I’m liking the general shape of the 30s very much but most of the photos I could find had a horrendous tendency towards beige. Not my favorite color! The irony is that 2 out of the four dresses I have made have been beige. It is a safe color. I’m not likely to have a time when it is pointed out “that particular color dye was not invented during the period you are sewing for”. Also, no one else loves that color so in the sale racks, it is the only color that has enough yardage to make a full dress. If the color is pretty (and suitable for a woman of my slightly advanced years) I’d have to buy it at full price if I hope to have enough.
There is this really wild yellow dress at the Met that I’d love to show you but for some reason I can’t convince my computer to load the photo on to my blog. You’ll just have to get there via this link. I really like that dress but I’m not thinking I can pull off that yellow! If I made that dress I go for a softer yellow. Or a mauve. Or a more sedate shade of blue like this dress.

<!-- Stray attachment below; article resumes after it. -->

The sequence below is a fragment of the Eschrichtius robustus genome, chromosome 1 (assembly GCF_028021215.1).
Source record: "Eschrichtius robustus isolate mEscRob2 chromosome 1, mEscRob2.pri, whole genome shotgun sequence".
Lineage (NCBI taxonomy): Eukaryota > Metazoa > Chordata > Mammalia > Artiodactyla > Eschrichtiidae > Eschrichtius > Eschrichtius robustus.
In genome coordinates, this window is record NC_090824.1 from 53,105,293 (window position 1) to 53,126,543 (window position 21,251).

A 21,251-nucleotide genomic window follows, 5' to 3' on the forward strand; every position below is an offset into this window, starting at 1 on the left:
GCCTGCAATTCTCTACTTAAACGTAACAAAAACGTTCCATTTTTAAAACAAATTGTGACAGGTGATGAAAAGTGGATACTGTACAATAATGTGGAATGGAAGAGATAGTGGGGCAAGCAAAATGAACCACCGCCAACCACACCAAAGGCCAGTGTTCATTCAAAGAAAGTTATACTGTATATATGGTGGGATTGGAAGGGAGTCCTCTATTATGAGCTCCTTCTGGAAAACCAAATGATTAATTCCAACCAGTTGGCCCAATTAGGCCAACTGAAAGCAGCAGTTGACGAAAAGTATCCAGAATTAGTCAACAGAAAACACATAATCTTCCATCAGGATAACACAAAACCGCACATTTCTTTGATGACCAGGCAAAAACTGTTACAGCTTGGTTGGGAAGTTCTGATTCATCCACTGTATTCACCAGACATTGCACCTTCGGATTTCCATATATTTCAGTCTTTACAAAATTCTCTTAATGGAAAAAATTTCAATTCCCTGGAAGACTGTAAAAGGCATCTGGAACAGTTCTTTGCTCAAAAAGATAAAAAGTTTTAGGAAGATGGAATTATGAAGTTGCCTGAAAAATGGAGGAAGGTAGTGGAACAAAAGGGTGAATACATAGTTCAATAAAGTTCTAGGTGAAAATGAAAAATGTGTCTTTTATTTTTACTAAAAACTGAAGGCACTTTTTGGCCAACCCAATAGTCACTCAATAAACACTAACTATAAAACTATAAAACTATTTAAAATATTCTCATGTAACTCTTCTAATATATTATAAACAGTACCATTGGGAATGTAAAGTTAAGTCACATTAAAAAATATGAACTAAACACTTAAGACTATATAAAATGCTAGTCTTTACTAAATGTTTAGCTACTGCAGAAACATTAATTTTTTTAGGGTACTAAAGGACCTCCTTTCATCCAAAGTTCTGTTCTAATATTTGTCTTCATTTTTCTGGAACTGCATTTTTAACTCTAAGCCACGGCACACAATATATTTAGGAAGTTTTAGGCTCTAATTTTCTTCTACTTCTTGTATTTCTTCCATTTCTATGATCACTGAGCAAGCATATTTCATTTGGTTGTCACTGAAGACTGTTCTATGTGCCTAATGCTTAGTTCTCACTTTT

I refuse to believe that the other color in this dress is beige. It is grey…ish. The sleeves are really fun aren’t they? The poof below the elbow is so different from what we are used to now that they seem almost counter intuitive to me. The smocking or pleating at the upper sleeve is really interesting too.
I do wish the bodice had more pleating like they yellow one in the previous link.
It seems to be gathered in the back rather than fitted so it would be easier to make (unless you factor in the hand sewing I’d have to do if I was aiming to make a reasonably accurate 1830s dress).
So to sum up: I’d make both of the dresses I linked to-just no beige and no wild yellow. I don’t mind the pattern in this blue dress just may be not so drab. I wonder if it is drab due to fading and if originally it was a bit more vibrant? This blue dress would look very nice with some white collar, cuffs and apron. A big poke bonnet with bright ribbons would help too.